Figure 7. Diagram shows values of a patient with BMI of 24.7 at the age of 71 years, with little movements inside the bed and without the use of catecholamines. Measured temperature is definitely compatible to values obtained by bladder catheter measurement.
Figure 8. Diagram shows temperature values of a septic patient, who received 1 g acetaminophen and 1 g metamizole on Oct.12, 2020 at 1 p.m. When temperature falls, the effects on the peripheral site are much more severe and can be seen over a prolonged period of time. Raw temperature values nearly reaching 35°C.
Figure 9. Diagram shows values of an obese (BMI: 34.6 kg/m2) patient at the age of 52 years, in relatively good condition, often fully exposing the skin area around the patch to environment. In a patient with this amount of disturbances only the peak patch values should be used. Errors can be easily interpreted by the spikes downwards in raw data.
Figure 10. Diagram shows a patient with high vasopressor usage (norepinephrine: 0.401 μg/kgBW/min, terlipressin: 0.02409 μg/kgBW/min) and nearly no movement inside bed. Terlipressin was discontinued at 08:00 and norepinephrine was cut in half at 09:00 (0.2008 μg/kgBW/min). After that intervention, the patch's temperature values adjusted to core temperature.
The possibility of continuous readings of body temperature and the relative changes of body temperature in the individual allows a broad spectrum of different application fields. Normal range of body temperature is known to be highly variable inter-individually (4, 5). Hence, it might be necessary to establish new definitions of fever based on the individual (3), as already established for the elderly (>65 years), where fever is also defined as an increase of >1.1°C over base line temperature (21). Older people are observed to have a lower temperature (21, 23, 24), often not reaching the absolute cut-off values generally accepted as fever. On the other hand, this population is at serious risk to develop infections (21), one major cause of fever. In addition, older people have attenuated mechanisms to adapt skin blood flow in thermal stress (25). While this is generally not favorable, here it could lead to better agreement between peripheral and core temperature values as core temperature changes will project better at the peripheral site. In this population, the continuous measurement and relative interpretation of temperature values the adhesive axillary thermometer provides, could be additionally beneficial. Also immunocompromised patients often cannot mount fever due to their underlying condition (1). Therefore, similar to older people, the adhesive axillary thermometer can improve the evaluation of their individual health condition. In long-term care facilities or hospitals, the SteadyTemp®-system could be a surveillance tool for patients at risk to develop an infection. Once the patient is registered in the app, additional readouts will be assigned to this patient. Hence, mistakes in the assignment can be ruled out. Stations can be implemented to let the patient read out their own patch, sending data immediately to the digital patient record, optimizing workflow. Individual base line temperature levels can be documented to refer to at future visits. Another application lies in recognizing fever patterns. Characteristics of them can often give important hints on the underlying cause and lead to the next diagnostic steps, verifying the diagnosis (17). Furthermore, the circadian rhythm can be monitored in certain disorders such as depression (26).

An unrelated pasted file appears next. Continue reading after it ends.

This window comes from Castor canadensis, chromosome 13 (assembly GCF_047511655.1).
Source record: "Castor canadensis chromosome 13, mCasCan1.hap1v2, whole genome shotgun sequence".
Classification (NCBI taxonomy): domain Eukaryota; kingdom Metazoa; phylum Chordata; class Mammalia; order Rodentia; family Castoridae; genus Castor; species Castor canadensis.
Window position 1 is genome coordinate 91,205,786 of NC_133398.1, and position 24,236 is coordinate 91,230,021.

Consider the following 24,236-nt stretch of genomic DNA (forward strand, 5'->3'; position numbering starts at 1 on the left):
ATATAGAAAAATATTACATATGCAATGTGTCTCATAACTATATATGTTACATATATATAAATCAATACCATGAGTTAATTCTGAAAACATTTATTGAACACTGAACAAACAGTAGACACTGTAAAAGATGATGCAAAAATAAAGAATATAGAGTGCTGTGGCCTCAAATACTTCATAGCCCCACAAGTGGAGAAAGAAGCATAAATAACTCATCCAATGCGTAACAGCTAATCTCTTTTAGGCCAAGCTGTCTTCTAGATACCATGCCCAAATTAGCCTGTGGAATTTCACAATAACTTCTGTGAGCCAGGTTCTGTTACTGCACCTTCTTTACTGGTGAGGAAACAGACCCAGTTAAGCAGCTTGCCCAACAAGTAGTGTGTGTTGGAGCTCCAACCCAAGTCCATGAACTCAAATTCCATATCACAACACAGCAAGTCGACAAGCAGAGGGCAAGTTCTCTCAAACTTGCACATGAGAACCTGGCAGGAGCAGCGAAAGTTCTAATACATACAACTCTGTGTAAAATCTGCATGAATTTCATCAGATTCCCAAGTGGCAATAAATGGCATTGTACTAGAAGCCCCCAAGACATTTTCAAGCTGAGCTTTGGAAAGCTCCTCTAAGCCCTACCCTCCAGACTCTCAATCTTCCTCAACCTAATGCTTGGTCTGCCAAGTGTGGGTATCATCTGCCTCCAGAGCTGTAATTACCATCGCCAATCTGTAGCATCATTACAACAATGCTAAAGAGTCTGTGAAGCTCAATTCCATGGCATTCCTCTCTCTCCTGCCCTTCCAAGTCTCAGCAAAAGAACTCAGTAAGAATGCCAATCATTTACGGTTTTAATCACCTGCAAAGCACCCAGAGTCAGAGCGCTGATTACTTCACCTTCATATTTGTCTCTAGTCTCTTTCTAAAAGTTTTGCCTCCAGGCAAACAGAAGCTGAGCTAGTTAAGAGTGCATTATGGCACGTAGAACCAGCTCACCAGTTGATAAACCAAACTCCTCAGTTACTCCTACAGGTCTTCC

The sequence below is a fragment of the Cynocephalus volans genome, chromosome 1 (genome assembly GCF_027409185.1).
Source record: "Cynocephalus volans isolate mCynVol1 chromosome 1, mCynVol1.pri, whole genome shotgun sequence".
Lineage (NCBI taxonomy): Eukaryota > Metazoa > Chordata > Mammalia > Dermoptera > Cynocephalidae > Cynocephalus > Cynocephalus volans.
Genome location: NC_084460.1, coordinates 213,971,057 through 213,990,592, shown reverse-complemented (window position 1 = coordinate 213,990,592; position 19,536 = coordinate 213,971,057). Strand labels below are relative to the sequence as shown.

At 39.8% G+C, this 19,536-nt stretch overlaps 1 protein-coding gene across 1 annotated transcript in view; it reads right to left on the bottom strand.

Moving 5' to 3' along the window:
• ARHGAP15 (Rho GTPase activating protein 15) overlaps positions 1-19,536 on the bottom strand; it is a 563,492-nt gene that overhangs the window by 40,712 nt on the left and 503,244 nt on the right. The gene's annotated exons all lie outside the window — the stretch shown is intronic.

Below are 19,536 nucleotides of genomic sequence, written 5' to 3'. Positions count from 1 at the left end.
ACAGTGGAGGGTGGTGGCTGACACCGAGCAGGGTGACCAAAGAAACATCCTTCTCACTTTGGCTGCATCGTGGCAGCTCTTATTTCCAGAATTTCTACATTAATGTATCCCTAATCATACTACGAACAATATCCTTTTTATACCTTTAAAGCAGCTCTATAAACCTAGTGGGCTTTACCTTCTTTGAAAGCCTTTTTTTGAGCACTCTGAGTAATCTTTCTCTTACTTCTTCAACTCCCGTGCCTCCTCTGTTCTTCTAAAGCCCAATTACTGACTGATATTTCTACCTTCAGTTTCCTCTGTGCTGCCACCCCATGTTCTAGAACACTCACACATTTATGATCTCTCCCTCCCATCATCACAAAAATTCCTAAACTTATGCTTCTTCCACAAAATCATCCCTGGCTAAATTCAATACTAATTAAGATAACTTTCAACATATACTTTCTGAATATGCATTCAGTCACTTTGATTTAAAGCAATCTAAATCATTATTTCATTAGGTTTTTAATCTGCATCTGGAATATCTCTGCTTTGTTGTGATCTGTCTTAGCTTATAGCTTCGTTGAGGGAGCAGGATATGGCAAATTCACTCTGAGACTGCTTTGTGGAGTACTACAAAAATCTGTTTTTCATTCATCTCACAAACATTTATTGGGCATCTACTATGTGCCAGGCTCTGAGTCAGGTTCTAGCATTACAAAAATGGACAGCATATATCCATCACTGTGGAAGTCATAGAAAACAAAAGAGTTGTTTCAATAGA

In acute settings, e.g., acute heart failure, the adhesive axillary thermometer should not be used. Overstimulation of the sympathetic nervous system will often lead to peripheral vasoconstriction, e.g., cutting off the transport of heat to the skin, while additionally excessive sweating is triggered (27), both conditions resulting in an underestimation of the peripheral temperature values. Table 2 summarizes the benefits as well as shortcomings of the adhesive axillary thermometer, the SteadyTemp®-system.
This is the first clinical evaluation of the SteadyTemp®-system indicating that it can be a useful device for surveillance, especially in populations which often do not reach absolute temperature levels recognized as fever by point wise peripheral measurement. Also, it could be a diagnostic tool in characterizing fever patterns.
As the adhesive axillary thermometer lacks the ability to measure exact values at a given time and interpretation of data relies to a certain degree on longer observation periods, it should not be used in acute settings e.g., emergency room.